Etiquette is not just about the way you behave, it is also the way you speak. How you interact with others includes treating them with respect and speaking kindly to them.
Speaking with clarity, saying what you mean, and acknowledging the other person in the conversation are some ways of performing Effective Communication.
Enunciating and pronouncing words are also paramount when attempting to communicate effectively.
We are in the year 2022 and believe me, I have heard many possibly made-up new words, slangs, and shortcuts to proper phrases and sentences! It makes me concerned, especially when educators use them. I have conducted several school workshops and heard words like “finna”, “y’all”, “gotta” etc, and shortcut words for phrases. Now I am not a linguist but I know there are proper words to use in place of these! I recall countless times in the distant past when I would have lazy tongue syndrome. I was one of the people who did not pronounce words clearly because I wanted to fit in with my peers and seemingly society accepted it. However, I began to speak more clearly and articulate. I took note of how I pronounced words and the reaction received from the listeners. I noticed the reactions varied to each complete phrase and sentence I stated. Overall, I realized what I was saying was well received and understood because I was making the attempt to communicate more effectively.
My confidence was eventually boosted, and I began to feel more comfortable conversing with others, completing phrases, and making sure I pronounce them correctly. I finally realized, that the door to acceleration in life was effective communication!
I am happy you took the time to read this because you are interested in conducting yourself in every aspect, in a proper and truly acceptable manner. I often encourage my students to find graceful and proper words to express their thoughts, feelings, and ideas. Try to use softer words that directly make your statement. Refrain from profanity or anything harsh.
As I network and interact with various calibers of folks, I realize that many use the words “a lot” quite often. It seems to be a trend now, and many do not realize how often it is used. Instead of using the words “a lot,” so often, try using alternatives such as: “Often…, I often say or do…, I frequently…, many people…, many times…, considerably…, extremely…, substantially…, a substantial amount of…, or any other word that has the same meaning.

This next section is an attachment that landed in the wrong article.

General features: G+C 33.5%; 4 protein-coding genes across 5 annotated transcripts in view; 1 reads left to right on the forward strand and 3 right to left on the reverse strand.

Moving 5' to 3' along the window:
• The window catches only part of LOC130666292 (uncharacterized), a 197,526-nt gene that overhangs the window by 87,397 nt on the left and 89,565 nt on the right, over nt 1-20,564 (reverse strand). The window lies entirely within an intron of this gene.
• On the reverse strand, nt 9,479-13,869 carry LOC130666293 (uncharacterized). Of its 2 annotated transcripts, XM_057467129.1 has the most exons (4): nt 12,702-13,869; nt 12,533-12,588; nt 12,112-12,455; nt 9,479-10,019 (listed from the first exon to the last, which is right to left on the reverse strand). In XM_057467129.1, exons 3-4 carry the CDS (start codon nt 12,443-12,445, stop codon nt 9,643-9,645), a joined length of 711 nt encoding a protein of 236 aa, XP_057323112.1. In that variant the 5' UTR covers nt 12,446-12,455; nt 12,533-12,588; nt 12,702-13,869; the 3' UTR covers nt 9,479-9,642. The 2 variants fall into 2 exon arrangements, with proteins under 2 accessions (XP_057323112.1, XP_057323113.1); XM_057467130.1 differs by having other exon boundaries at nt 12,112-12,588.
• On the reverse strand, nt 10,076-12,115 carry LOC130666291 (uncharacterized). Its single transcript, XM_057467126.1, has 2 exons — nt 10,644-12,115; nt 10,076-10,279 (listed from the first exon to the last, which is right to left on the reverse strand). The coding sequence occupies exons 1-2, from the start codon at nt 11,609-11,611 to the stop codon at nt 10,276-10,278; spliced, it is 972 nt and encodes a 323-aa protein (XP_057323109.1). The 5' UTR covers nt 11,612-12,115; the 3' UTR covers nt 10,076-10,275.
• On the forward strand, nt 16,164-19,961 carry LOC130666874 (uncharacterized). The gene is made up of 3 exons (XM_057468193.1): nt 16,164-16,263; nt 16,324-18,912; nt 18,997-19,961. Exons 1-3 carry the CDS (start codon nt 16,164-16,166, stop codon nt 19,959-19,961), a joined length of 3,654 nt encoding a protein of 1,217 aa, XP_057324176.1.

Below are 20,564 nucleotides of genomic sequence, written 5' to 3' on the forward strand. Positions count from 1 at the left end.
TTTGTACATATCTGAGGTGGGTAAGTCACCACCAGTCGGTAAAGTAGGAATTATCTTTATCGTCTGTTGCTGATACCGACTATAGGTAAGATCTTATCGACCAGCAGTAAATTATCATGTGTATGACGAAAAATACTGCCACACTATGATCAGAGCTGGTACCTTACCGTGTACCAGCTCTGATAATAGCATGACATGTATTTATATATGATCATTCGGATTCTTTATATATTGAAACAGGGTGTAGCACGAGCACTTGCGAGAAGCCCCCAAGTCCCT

Let’s go a little further. It is never proper to answer someone by saying “yeah.” The more polished and refined way to answer is to say “sure, absolutely, or yes”. If you are dining with others and one requests a dish or item located on the other side of the table, you would not respond by saying, yeah, no problem. You would say “sure, certainly, or absolutely” and hand it to them or to the person next to you as it travels from person to person on the right until it reaches the person who requested it.
If dining at a restaurant or in any scenario and someone asks you, would you like something that you truly do not desire, you would not say, “No, I don’t want that.” The proper way to say it is “No, thank you.” If you desire it, say “Yes, thank you.” You would not say, “Yes, I want that.” It just doesn’t sound polished. Same if you would like something, let’s say the greens, handed to you, you would not say, “Give me the greens, please.” Even though you said please doesn’t mean it was polished. You would simply say, “May I have the greens, please?”
The objective is to sound more polite, polished, and gentle in your delivery. When communicating, the goal is to be aware and conscious of the words you use to express yourself. Make every attempt to be concise and use words that make sense to express yourself. Use proper grammar. It is important you do not consistently use words that the listener does not understand and words that fly over their head. If you do, your communication with that person will be ineffective, and it is as if you are talking over them and attempting to make them feel inadequate in the conversation.
A great communicator meets the person with whom they communicate at their level to ensure it is effective. No need to always show off how many “Big words” you know. Be conscious of the person or group of people you communicate with to ensure you don’t speak over their head. You want to encourage people to communicate and have great conversations. So, exhibit humility and kindness and don’t dominate and show off at their expense.
If you choose to use an uncommon word, follow with a basic synonym, so as not to place the interviewee or person you are communicating with in an awkward or insecure position. That’s called effective communication. As you continue improving your communication, which is certainly proper etiquette, consider the fact that one should never end their sentence with the word “at”. This is very common in society, and it’s even disheartening to hear from a person who has experienced extensive schooling. Let’s take a look at some examples of do’s and don’ts:
- - If you are attempting to learn where a person may be, how about saying, “Where are you?” You would not say, “Where you at?” That is grossly improper, yet so common.
- - If you’re curious to know where someone has been, you would say, “Where have you been?” You would not say, “Where you been at?” That, too, is grossly improper, yet, sadly accepted and common.
- - If someone is staring at you and you wish to know why, you would say, “Why are you staring at me?” You certainly would not say, “What you staring at?” Absolutely not. So, the lesson is never to end your sentence with “at”.
These are unnoticeable words we sometimes say when communicating and I hope by bringing light to them, we can improve and change what we are accustomed to.
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